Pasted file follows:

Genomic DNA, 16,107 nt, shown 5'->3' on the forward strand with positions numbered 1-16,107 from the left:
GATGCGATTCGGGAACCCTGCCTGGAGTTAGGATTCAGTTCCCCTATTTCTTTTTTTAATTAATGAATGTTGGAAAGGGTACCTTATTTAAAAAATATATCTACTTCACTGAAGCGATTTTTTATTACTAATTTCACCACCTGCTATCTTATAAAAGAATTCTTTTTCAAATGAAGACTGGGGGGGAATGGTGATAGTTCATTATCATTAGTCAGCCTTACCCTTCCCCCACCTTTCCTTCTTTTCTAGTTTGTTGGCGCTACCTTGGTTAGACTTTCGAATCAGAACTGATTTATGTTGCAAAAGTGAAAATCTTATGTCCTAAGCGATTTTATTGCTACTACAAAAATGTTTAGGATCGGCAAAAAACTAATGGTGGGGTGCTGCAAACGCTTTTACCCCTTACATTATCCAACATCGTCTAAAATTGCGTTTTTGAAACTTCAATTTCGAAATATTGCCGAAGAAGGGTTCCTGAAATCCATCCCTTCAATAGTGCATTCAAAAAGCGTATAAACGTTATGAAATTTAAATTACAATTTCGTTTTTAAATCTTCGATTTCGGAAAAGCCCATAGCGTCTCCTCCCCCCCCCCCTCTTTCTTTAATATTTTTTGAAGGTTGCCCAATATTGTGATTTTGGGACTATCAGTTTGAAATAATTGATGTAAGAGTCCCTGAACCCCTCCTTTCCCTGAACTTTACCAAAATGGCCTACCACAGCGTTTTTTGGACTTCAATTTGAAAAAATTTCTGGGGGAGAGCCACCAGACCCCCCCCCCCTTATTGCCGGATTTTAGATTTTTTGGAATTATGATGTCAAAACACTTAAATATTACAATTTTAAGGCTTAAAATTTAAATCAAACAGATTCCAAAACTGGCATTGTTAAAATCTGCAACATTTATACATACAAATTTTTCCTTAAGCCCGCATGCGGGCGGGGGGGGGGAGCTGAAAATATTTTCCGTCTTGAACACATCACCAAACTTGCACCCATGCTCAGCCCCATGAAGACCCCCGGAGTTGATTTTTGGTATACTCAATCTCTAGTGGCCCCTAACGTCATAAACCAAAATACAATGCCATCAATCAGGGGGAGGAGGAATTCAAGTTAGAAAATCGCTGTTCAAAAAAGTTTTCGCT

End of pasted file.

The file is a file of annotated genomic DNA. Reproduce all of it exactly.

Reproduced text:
Genomic DNA, 16,107 nt, shown 5'->3' on the forward strand with positions numbered 1-16,107 from the left:
GATGCGATTCGGGAACCCTGCCTGGAGTTAGGATTCAGTTCCCCTATTTCTTTTTTTAATTAATGAATGTTGGAAAGGGTACCTTATTTAAAAAATATATCTACTTCACTGAAGCGATTTTTTATTACTAATTTCACCACCTGCTATCTTATAAAAGAATTCTTTTTCAAATGAAGACTGGGGGGGAATGGTGATAGTTCATTATCATTAGTCAGCCTTACCCTTCCCCCACCTTTCCTTCTTTTCTAGTTTGTTGGCGCTACCTTGGTTAGACTTTCGAATCAGAACTGATTTATGTTGCAAAAGTGAAAATCTTATGTCCTAAGCGATTTTATTGCTACTACAAAAATGTTTAGGATCGGCAAAAAACTAATGGTGGGGTGCTGCAAACGCTTTTACCCCTTACATTATCCAACATCGTCTAAAATTGCGTTTTTGAAACTTCAATTTCGAAATATTGCCGAAGAAGGGTTCCTGAAATCCATCCCTTCAATAGTGCATTCAAAAAGCGTATAAACGTTATGAAATTTAAATTACAATTTCGTTTTTAAATCTTCGATTTCGGAAAAGCCCATAGCGTCTCCTCCCCCCCCCCCTCTTTCTTTAATATTTTTTGAAGGTTGCCCAATATTGTGATTTTGGGACTATCAGTTTGAAATAATTGATGTAAGAGTCCCTGAACCCCTCCTTTCCCTGAACTTTACCAAAATGGCCTACCACAGCGTTTTTTGGACTTCAATTTGAAAAAATTTCTGGGGGAGAGCCACCAGACCCCCCCCCCCTTATTGCCGGATTTTAGATTTTTTGGAATTATGATGTCAAAACACTTAAATATTACAATTTTAAGGCTTAAAATTTAAATCAAACAGATTCCAAAACTGGCATTGTTAAAATCTGCAACATTTATACATACAAATTTTTCCTTAAGCCCGCATGCGGGCGGGGGGGGGGAGCTGAAAATATTTTCCGTCTTGAACACATCACCAAACTTGCACCCATGCTCAGCCCCATGAAGACCCCCGGAGTTGATTTTTGGTATACTCAATCTCTAGTGGCCCCTAACGTCATAAACCAAAATACAATGCCATCAATCAGGGGGAGGAGGAATTCAAGTTAGAAAATCGCTGTTCAAAAAAGTTTTCGCT